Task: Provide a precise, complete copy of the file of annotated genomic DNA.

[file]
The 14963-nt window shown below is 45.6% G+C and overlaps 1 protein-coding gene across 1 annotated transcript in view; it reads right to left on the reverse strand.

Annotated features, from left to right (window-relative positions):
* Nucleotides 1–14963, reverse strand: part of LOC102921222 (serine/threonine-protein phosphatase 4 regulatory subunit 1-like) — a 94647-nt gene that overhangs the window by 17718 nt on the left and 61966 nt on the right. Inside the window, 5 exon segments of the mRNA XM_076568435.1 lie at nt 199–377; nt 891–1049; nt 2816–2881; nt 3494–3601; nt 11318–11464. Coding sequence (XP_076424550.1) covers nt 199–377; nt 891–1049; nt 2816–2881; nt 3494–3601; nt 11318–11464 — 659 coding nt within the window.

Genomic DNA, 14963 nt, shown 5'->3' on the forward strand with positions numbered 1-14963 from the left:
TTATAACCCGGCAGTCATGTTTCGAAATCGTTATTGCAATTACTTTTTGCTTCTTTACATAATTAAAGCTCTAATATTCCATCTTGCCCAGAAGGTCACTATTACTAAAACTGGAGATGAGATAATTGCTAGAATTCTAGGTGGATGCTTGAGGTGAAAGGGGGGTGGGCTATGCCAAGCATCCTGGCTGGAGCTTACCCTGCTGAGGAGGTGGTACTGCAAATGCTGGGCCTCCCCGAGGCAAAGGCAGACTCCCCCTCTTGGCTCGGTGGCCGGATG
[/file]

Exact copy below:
The 14963-nt window shown below is 45.6% G+C and overlaps 1 protein-coding gene across 1 annotated transcript in view; it reads right to left on the reverse strand.

Annotated features, from left to right (window-relative positions):
* Nucleotides 1–14963, reverse strand: part of LOC102921222 (serine/threonine-protein phosphatase 4 regulatory subunit 1-like) — a 94647-nt gene that overhangs the window by 17718 nt on the left and 61966 nt on the right. Inside the window, 5 exon segments of the mRNA XM_076568435.1 lie at nt 199–377; nt 891–1049; nt 2816–2881; nt 3494–3601; nt 11318–11464. Coding sequence (XP_076424550.1) covers nt 199–377; nt 891–1049; nt 2816–2881; nt 3494–3601; nt 11318–11464 — 659 coding nt within the window.

Genomic DNA, 14963 nt, shown 5'->3' on the forward strand with positions numbered 1-14963 from the left:
TTATAACCCGGCAGTCATGTTTCGAAATCGTTATTGCAATTACTTTTTGCTTCTTTACATAATTAAAGCTCTAATATTCCATCTTGCCCAGAAGGTCACTATTACTAAAACTGGAGATGAGATAATTGCTAGAATTCTAGGTGGATGCTTGAGGTGAAAGGGGGGTGGGCTATGCCAAGCATCCTGGCTGGAGCTTACCCTGCTGAGGAGGTGGTACTGCAAATGCTGGGCCTCCCCGAGGCAAAGGCAGACTCCCCCTCTTGGCTCGGTGGCCGGATG